German increasingly popular as a foreign language

Interest in German as a foreign language remains at a very high level. The latest Deutsch als Fremdsprache weltweit (German as a foreign language worldwide) survey puts the number of German language students worldwide at 15.4 million.

The language is becoming particularly popular in South America, notably Brazil, the Middle East and, above all, China and India. In Brazil, 134,000 people are learning German, in China 117,000 and in India 154,000. Numbers in China have doubled since the last Deutsch als Fremdsprache weltweit survey was conducted in 2010.

At 9.4 million, Europe still boasts the majority of German language students, with Poland topping the list with around 2.28 million. While the collapse of the Soviet Union originally prompted a huge increase in the number of German language students in the countries of the region, interest began to decline in 2000 and has only recently picked up again.

“The fall of the Iron Curtain also led to huge growth for English in many countries of central and eastern Europe,” explains Johannes Ebert, secretary-general of the Goethe-Institut, Germany’s international organisation for cultural links. “So today, almost everywhere, German is learnt as the second or third foreign language and only comparatively few schools offer German as the first foreign language.”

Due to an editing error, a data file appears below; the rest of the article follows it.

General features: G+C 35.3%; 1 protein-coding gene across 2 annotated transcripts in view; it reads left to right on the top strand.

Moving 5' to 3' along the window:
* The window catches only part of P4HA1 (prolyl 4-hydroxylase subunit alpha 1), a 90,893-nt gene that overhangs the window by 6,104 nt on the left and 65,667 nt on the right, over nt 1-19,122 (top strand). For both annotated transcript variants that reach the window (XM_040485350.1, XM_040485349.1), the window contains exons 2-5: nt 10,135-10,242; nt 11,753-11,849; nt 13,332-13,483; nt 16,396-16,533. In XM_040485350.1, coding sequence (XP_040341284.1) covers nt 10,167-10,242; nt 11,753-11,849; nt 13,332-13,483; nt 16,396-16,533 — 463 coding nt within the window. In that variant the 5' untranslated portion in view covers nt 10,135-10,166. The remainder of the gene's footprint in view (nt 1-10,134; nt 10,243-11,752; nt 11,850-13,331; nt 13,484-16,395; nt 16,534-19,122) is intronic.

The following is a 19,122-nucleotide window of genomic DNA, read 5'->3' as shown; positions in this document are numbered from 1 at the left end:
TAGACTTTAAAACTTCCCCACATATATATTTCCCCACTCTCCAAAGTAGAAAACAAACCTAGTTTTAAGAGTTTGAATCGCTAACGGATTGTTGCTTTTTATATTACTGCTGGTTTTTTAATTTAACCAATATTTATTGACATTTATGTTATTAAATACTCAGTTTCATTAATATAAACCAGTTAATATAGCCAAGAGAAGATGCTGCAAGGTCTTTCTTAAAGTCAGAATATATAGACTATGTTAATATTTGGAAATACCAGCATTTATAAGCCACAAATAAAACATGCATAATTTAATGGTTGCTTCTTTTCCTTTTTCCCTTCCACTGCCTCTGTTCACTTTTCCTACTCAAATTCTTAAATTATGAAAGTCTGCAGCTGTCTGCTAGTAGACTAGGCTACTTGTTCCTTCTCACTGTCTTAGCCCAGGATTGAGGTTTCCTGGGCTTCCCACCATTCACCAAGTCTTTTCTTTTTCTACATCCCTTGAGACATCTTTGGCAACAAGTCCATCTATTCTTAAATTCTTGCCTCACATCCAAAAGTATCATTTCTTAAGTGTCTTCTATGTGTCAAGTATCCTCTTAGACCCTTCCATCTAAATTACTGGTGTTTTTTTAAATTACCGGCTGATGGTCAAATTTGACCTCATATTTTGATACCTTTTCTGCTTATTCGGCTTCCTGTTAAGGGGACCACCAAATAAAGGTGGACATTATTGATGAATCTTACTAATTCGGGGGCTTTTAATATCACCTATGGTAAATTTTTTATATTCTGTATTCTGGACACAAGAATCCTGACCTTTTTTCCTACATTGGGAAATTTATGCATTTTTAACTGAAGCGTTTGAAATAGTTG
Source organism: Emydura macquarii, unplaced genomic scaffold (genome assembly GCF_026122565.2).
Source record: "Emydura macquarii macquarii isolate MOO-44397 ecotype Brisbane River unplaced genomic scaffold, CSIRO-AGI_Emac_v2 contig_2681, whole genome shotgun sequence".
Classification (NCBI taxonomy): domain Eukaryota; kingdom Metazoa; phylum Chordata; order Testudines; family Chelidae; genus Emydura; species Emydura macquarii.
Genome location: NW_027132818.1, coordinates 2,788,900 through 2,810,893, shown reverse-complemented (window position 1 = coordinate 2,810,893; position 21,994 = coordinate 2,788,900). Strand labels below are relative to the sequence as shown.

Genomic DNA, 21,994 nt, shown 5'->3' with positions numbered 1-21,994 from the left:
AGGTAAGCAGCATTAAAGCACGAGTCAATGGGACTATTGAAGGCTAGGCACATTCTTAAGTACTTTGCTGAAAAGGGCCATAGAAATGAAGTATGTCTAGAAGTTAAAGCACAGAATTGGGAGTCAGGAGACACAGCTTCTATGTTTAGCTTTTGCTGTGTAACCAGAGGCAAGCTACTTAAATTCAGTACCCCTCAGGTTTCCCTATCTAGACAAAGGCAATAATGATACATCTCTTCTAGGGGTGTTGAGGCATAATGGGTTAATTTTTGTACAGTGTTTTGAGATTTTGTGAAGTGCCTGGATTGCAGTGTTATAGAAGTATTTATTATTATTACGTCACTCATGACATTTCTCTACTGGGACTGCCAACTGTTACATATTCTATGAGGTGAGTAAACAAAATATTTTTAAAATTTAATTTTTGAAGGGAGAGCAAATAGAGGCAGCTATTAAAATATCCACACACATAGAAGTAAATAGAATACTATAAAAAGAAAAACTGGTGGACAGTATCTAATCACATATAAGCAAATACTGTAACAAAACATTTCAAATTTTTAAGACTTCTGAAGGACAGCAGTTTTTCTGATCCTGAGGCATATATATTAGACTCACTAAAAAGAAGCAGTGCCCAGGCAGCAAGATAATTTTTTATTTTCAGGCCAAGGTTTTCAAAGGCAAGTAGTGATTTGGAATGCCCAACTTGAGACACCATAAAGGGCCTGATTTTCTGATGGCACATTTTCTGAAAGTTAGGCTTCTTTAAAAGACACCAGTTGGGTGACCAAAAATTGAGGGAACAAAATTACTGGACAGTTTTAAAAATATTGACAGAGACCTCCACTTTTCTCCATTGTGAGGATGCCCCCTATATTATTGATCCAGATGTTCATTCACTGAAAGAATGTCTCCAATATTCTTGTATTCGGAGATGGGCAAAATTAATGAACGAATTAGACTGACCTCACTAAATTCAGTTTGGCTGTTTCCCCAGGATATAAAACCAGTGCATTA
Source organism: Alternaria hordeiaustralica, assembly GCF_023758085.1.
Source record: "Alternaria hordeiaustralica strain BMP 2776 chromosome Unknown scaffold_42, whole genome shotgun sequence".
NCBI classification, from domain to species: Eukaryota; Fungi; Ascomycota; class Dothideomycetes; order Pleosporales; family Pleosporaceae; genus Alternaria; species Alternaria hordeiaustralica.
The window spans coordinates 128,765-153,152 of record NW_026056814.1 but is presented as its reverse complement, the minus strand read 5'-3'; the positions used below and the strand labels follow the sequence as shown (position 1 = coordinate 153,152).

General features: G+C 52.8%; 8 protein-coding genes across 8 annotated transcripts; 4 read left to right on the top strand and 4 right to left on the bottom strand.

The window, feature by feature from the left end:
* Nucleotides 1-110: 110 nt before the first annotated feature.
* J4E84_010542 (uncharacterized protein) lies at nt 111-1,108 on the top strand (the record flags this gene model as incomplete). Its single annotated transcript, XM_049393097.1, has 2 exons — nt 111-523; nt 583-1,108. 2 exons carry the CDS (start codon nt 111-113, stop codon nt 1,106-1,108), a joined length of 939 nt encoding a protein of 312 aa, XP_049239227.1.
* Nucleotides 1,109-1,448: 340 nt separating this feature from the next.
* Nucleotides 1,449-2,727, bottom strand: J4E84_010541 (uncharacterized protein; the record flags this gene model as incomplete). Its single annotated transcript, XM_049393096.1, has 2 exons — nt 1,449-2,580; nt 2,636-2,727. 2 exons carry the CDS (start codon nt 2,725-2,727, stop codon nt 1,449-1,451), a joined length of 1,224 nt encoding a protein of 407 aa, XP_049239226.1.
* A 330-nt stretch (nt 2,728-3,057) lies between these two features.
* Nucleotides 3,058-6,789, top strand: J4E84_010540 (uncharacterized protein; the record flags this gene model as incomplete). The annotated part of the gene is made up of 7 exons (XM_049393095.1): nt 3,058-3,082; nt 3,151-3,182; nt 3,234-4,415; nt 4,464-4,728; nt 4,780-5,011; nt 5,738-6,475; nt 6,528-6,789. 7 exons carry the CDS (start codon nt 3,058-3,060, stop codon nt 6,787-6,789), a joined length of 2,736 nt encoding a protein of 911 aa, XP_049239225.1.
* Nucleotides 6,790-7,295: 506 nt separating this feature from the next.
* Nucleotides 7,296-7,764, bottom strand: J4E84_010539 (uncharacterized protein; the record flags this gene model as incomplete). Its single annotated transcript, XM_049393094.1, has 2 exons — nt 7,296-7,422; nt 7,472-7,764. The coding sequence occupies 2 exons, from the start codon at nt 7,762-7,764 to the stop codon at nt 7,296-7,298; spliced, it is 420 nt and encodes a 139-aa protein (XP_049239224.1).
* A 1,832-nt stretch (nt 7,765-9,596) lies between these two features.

German is learnt predominantly at schools, which account for 87%, or 13.4 million, of all students. Germany’s PASCH or Partnerschulinitiative des Auswärtigen Amtes (Foreign Office partner school initiative) plays a key role in this context with its roughly 1,800 partner schools and a total of 600,000 students, acting as a beacon to also attract students to other programmes.

The initiative is run in cooperation with the ZfA or Zentralstelle für das Auslandsschulwesen (Central Agency for German Schools Abroad), the German state-level ministers of education and cultural affairs, the Goethe-Institut, the German Academic Exchange Service or DAAD, and the Pädagogischer Austauschdienst, the equivalent of the DAAD at schools level.

In the higher education sector, 1.3 million students are currently learning German (8.8%), and around 600,000 (4.2%) in adult education.

German appears to be an increasingly important language in people’s careers, both at home and among those seeking to come to the country to study, work and live. “Germany is more appealing than ever as a location for business and studies,” notes Ebert.

The Deutsch als Fremdsprache weltweit survey was launched in 1985. It is published every five years by the Foreign Office in cooperation with the Goethe-Institut, the DAAD and the ZfA.

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